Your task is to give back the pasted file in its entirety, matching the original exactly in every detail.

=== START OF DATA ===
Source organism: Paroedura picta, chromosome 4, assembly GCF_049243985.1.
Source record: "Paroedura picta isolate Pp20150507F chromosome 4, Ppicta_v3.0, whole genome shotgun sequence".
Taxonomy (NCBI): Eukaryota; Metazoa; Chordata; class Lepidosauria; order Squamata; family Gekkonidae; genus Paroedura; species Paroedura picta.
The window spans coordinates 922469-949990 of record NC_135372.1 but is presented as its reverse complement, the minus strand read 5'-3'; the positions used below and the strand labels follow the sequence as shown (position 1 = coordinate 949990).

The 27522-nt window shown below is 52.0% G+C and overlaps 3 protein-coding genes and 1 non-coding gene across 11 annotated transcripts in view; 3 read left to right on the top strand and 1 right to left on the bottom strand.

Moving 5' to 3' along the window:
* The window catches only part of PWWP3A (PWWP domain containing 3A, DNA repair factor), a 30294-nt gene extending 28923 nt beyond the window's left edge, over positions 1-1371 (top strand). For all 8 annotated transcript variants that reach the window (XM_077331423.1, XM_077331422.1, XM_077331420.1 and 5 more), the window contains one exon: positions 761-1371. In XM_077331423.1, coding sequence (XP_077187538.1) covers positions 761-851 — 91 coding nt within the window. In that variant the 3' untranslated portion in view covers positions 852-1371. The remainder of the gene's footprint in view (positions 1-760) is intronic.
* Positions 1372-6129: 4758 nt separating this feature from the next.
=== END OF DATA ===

Source organism: Paroedura picta, chromosome 4, assembly GCF_049243985.1.
Source record: "Paroedura picta isolate Pp20150507F chromosome 4, Ppicta_v3.0, whole genome shotgun sequence".
Taxonomy (NCBI): Eukaryota; Metazoa; Chordata; class Lepidosauria; order Squamata; family Gekkonidae; genus Paroedura; species Paroedura picta.
The window spans coordinates 922469-949990 of record NC_135372.1 but is presented as its reverse complement, the minus strand read 5'-3'; the positions used below and the strand labels follow the sequence as shown (position 1 = coordinate 949990).

The 27522-nt window shown below is 52.0% G+C and overlaps 3 protein-coding genes and 1 non-coding gene across 11 annotated transcripts in view; 3 read left to right on the top strand and 1 right to left on the bottom strand.

Moving 5' to 3' along the window:
* The window catches only part of PWWP3A (PWWP domain containing 3A, DNA repair factor), a 30294-nt gene extending 28923 nt beyond the window's left edge, over positions 1-1371 (top strand). For all 8 annotated transcript variants that reach the window (XM_077331423.1, XM_077331422.1, XM_077331420.1 and 5 more), the window contains one exon: positions 761-1371. In XM_077331423.1, coding sequence (XP_077187538.1) covers positions 761-851 — 91 coding nt within the window. In that variant the 3' untranslated portion in view covers positions 852-1371. The remainder of the gene's footprint in view (positions 1-760) is intronic.
* Positions 1372-6129: 4758 nt separating this feature from the next.